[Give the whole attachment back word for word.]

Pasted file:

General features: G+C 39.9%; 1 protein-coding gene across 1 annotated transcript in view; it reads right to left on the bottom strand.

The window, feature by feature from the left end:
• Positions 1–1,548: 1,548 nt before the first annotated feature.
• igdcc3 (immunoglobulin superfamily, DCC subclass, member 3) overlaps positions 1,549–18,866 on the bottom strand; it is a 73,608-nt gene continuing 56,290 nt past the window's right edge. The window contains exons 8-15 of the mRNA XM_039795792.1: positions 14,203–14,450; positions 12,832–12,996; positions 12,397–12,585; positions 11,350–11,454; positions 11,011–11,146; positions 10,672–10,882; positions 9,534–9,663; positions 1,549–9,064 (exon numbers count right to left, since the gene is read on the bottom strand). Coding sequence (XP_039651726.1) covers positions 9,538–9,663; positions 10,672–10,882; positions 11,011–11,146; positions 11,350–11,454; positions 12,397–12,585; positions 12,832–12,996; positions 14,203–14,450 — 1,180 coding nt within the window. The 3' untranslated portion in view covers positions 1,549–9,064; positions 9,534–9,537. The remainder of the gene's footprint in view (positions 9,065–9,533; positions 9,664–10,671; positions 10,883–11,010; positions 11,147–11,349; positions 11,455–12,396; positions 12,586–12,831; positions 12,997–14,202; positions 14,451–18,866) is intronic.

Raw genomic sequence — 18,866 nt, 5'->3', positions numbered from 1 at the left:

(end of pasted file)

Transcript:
General features: G+C 39.9%; 1 protein-coding gene across 1 annotated transcript in view; it reads right to left on the bottom strand.

The window, feature by feature from the left end:
• Positions 1–1,548: 1,548 nt before the first annotated feature.
• igdcc3 (immunoglobulin superfamily, DCC subclass, member 3) overlaps positions 1,549–18,866 on the bottom strand; it is a 73,608-nt gene continuing 56,290 nt past the window's right edge. The window contains exons 8-15 of the mRNA XM_039795792.1: positions 14,203–14,450; positions 12,832–12,996; positions 12,397–12,585; positions 11,350–11,454; positions 11,011–11,146; positions 10,672–10,882; positions 9,534–9,663; positions 1,549–9,064 (exon numbers count right to left, since the gene is read on the bottom strand). Coding sequence (XP_039651726.1) covers positions 9,538–9,663; positions 10,672–10,882; positions 11,011–11,146; positions 11,350–11,454; positions 12,397–12,585; positions 12,832–12,996; positions 14,203–14,450 — 1,180 coding nt within the window. The 3' untranslated portion in view covers positions 1,549–9,064; positions 9,534–9,537. The remainder of the gene's footprint in view (positions 9,065–9,533; positions 9,664–10,671; positions 10,883–11,010; positions 11,147–11,349; positions 11,455–12,396; positions 12,586–12,831; positions 12,997–14,202; positions 14,451–18,866) is intronic.

Raw genomic sequence — 18,866 nt, 5'->3', positions numbered from 1 at the left: